Critics argue some conservatives are using an old playbook in Sudan: weaponizing stringent religious views to target political opponents, control women and thwart change.“Clearly this is part of an effort by Yousif to undermine the new government by stimulating a ‘moral panic’ regarding the subversion of gender roles. Partly it’s about his religious views, but it is predominantly a patriarchal form of gender politics,” said Willow Berridge, a lecturer in history at Newcastle University who has written about Sudanese Islamists.Yousif and his supporters “tend to occupy the most uncompromising end of the religious spectrum in Sudan.”The preacher’s diatribe has had little direct impact on the league. But Taghreed Awoda, an administrator with one of the teams, al-Difaa, and a feminist, said the showdown was part of a larger fight for change.“To have a women’s soccer league play in Sudan, this dismantles many of the main pillars underpinning the last regime,” she said.Under al-Bashir, laws like those restricting attire were inconsistently applied and disproportionately targeted the poor and less educated, as well as anti-regime activists, Awoda said. Women players were generally left alone if they kept a low profile, although one group was once briefly arrested, she said.Preparations for the league began more than a year ago in line with the objectives of the international football federation FIFA, said Mervat Hussein, head of the women’s football committee at the Sudan Football Association. The efforts accelerated after al-Bashir’s removal, she said. FIFA, which sets criteria for developing women’s football, says member associations have objectives to meet to obtain funding.Women were at the forefront of the protests that eventually pushed the military to overthrow al-Bashir in April.Hala Al Karib, regional director of the Strategic Initiative for Women in the Horn of Africa, said this should have translated into more rights, but many laws discriminating against women remain in place even after the public order law was reversed.She said some hardline Islamists are fighting for their interests after losing clout in al-Bashir’s fall, arguing their rhetoric finds little resonance. Women’s issues usually “get turned into bargaining chips” and risk being sacrificed to appease hardline groups, she said. ‘People evacuated on their own’ ‘People evacuated on their own’ Lava gushes out of Taal Volcano as villagers flee “We’re Muslim people and we love our Islam and how religious we are,” she said. Women sports were fine in closed areas, she said.The players say there’s no conflict between their faith and their sport.Gadal said she once heard men at the stadium saying women playing the game was “haram,” or religiously forbidden, and the players belonged at home. She ignored them.“I fast, I pray and I perform my Islamic duties. I see no problem,” she said, pointing out that numerous Muslim countries field women’s football teams.Balatone, who was raised in a conservative household that is “religious but not extremist,” said she once explained to her brother why she was so determined to play.She had already given up a lot. She had three passions: singing, football and English. She couldn’t afford college, she dropped singing because she was told it’s haram.“When it came to soccer, I said ‘Excuse me, I cannot let soccer go,’” she said. “We live and breathe soccer.”Sports Related Videospowered by AdSparcRead Next View comments US stocks climb ahead of trade deal, sending S&P 500 to record high MOST READ Don’t miss out on the latest news and information. In the midst of all the wrangling is the story of women who say they just want to play football.“These are people who have struggled, toiled and have pressed ahead in the face of so many attempts to destroy their talents,” said Amany Anas, a player for al-Tahadi team. “Now the moment has come when they can show people that women could play just like men.”Al-Difaa player Fatima Gadal said in the past players sometimes used their own money to buy balls and gear. At times, she skipped buying food to afford bus fare to go play. “We were very much so on the margins.”Some things are still austere. After a recent game in Omdurman, Khartoum’s twin city, the al-Difaa team squeezed into a minibus with cracked windows, rusty interiors and not enough seats. The engine soon quit and team members pushed the bus, cheering when the engine restarted.The players hope official recognition will now result in more opportunities. Some families asked to enroll their daughters after they saw the league, said Anas.At the Omdurman game, the players picked up fans — men and women.One spectator, Akram Abdel-Aziz, said he didn’t expect to see women play football in Sudan.“It’s a lovely thing that I hope will continue. I love the courage of the women on the field,” he said. “I pray and I am a believer … and I can see that women are covered up and dressed modestly.”On the field, most players wear leggings under their shorts, but otherwise are in regular football kit, and many don’t cover their hair.Some are not convinced. After praying at the mosque where Yousif preaches, a woman who gave her name only as Balqis said she wouldn’t allow her daughters to follow in the players’ footsteps, stressing the need for modest attire. More than 40 quakes hound areas reeling from Taal Volcano’s eruption “There’s nothing in this world that I love more than soccer. Please let me play,” she says she told her family. For years, she and other women played largely in the shadows, sometimes on dirt pitches they cleaned themselves, often bouncing from one spot to another.The women finally took center stage when the world watched them play at a Khartoum stadium as the youth and sports minister and others celebrated Sudan’s new, officially recognized women’s football league. Balatone even had her family’s blessings.FEATURED STORIESSPORTSAndray Blatche has high praise for teammate Kai SottoSPORTSBig differenceSPORTSAlmazan status stays uncertain ahead of Game 4But it’s more than just a game. The women’s league became a field of contention as Sudan grapples with the transition from three decades of authoritarian rule that espoused a strict interpretation of Islamic Shariah law and, activists say, disenfranchised women in particular.Transitional authorities have taken some steps to roll back the legacy of ousted President Omar al-Bashir. In November, they overturned a notorious “public order” law that the prime minister said had been used as a “tool of exploitation, humiliation,” resulting in “atrocities” against women and youth. Rights defenders call it a step in the right direction, but say the fight is far from over. No need to wear face masks in Metro Manila, says scientist Trending Articles PLAY LIST 00:50Trending Articles00:50Trending Articles02:43Philippines make clean sweep in Men’s and Women’s 3×3 Basketball01:05Poor visibility, nakaapekto sa maraming lugar sa Batangas03:028,000 pulis sa Region 4-A, tuloy ang trabaho03:57Phivolcs, nahihirapan sa komunikasyon sa Taal01:04Sold-out: Stores run out of face masks after Taal spews ash01:45Iran police shoot at those protesting plane shootdown01:54MMDA deploys rescue team to Batangas following Taal eruption Pagasa sees cloudy skies, scattered rain showers in volcanic eruption-hit areas No nostalgia for Tom Brady as he enters latest postseason run Air quality in NCR now improving after Taal ashfall In this Wednesday, Dec. 11, 2019 photo, Sudanese al-Difaa, in yellow, and al-Sumood women teams play in Omdurman, Khartoum’s twin city, Sudan. The women’s soccer league has become a field of contention as Sudan grapples with the transition from three decades of authoritarian rule that espoused a strict interpretation of Islamic Shariah law. (AP Photo)OMDURMAN, Sudan — All her life, Elham Balatone wanted to play football — like her brothers, like the boys on her street. But in the Sudan where she grew up, women could be flogged for wearing pants, let alone football shorts. She heard all the reasons why she had to give up her dream. It’s a Muslim country; the uniform is inappropriate; the sport was meant for men.She played anyway, wearing pants or putting on leggings underneath shorts.ADVERTISEMENT LATEST STORIES Some ultraconservatives, however, have been pushing back. Preacher AbdulHay Yousif and others have painted football as part of a battle for Sudan’s identity.“What religion, what Shariah, what manhood would allow a Muslim woman to appear before men … with her arms, legs and some of her thighs exposed and then run before them,” Yousif told worshippers in October, shortly after the league, made up of 20 teams, started.“By God, these people have not come … for economic development or social prosperity or scientific elevation. They have come to destroy religion and morals.”He also denounced the youth and sports minister, a woman, saying she “doesn’t believe in what we believe in” and is a follower of “an apostate” — comments that sparked a legal battle between him and the minister.A pro-Shariah group that backs Yousif urged preachers “to use their pulpits to make the truth victorious and to defend the constants of Shariah … and expose the government’s secularization plots.”ADVERTISEMENT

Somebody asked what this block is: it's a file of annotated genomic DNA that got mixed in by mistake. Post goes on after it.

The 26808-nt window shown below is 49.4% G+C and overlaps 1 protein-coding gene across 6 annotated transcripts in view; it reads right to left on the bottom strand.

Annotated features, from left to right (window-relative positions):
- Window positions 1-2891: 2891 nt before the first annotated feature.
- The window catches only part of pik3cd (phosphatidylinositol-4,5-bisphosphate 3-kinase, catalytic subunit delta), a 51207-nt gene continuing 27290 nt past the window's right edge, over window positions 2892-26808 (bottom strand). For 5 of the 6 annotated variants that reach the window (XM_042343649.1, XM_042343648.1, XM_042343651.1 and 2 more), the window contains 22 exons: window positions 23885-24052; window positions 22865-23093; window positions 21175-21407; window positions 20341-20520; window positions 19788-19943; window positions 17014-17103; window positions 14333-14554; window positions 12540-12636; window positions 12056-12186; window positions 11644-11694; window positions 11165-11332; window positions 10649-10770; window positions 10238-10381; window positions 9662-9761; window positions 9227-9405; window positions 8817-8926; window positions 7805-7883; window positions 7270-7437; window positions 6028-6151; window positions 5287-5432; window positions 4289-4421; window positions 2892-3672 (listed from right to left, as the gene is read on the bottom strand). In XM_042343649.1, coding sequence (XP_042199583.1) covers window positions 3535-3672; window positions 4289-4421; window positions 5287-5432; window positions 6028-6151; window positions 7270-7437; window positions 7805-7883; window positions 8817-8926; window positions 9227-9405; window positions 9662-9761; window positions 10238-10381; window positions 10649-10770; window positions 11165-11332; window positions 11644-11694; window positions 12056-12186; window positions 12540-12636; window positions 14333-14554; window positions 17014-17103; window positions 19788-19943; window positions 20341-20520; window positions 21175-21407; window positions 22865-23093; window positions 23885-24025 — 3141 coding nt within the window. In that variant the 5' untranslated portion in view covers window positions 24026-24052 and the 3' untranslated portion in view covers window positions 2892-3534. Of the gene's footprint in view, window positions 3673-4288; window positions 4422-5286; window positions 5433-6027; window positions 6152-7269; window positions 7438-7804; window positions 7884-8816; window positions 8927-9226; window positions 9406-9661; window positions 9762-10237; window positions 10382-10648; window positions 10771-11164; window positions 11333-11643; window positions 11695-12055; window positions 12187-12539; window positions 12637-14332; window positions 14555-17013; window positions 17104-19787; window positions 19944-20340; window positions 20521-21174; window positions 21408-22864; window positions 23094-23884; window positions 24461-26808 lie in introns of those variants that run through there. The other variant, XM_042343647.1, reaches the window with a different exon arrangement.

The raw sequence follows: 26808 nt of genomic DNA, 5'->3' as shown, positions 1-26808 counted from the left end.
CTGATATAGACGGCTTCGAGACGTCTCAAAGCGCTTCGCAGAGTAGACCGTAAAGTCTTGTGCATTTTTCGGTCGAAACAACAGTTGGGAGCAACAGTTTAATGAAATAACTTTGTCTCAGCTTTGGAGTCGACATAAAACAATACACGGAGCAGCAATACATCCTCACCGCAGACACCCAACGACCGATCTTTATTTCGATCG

The large crowd at the cenotaph in downtown Chatham didn’t let the weather stop them from remembering the fallen on Monday.An estimated 1,000 people, including many schoolchildren, stood quietly for the Remembrance Day ceremony, one of several that took place throughout the municipality.Tom Mountain, chairperson of the event, said he was “quite surprised” by the number, adding he was happy to see such am “excellent turnout.”With the snow falling, the Chatham-Kent police honour guard, the Royal Canadian Legion Branch 642 Pipe Band, and a group of legion members, veterans and dignitaries marched down King Street West.Local elementary students performed the music and sang a version of John McCrae’s poem, In Flanders Fields.At the ceremony’s conclusion – after all the wreaths were laid – the gathering was invited to place poppies on the cenotaph.Mountain admitted it can be challenging for musicians to play in such conditions but said he was impressed by the day’s performances..However, a scheduled fly-over by four planes had to be cancelled because of the weather.Next year, Mountain said there is a special ceremony in the works to commemorate the 75th anniversary of the liberation of the Netherlands. It will take place at Maple Leaf Cemetery.Monday’s event also marked the end of the third annual Christ Church C-K Remembers vigil, which featured residents and groups standing at the cenotaph in shifts since last week.Ron Hunter, one of the organizers, said about 50 people of all ages took part.“We had really good turnout from service groups and individuals,” he said.Hunter added that organizers will try to get the word out about the vigil earlier next year to fill additional time slots.“We see people who are committed to it,” he said. “Whether it would be (people with) family members who were in the war and suffered, but also a lot of those people who recognize the fact we can’t forget about this kind of stuff.”firstname.lastname@example.orgTwitter.com/DailyNewsTT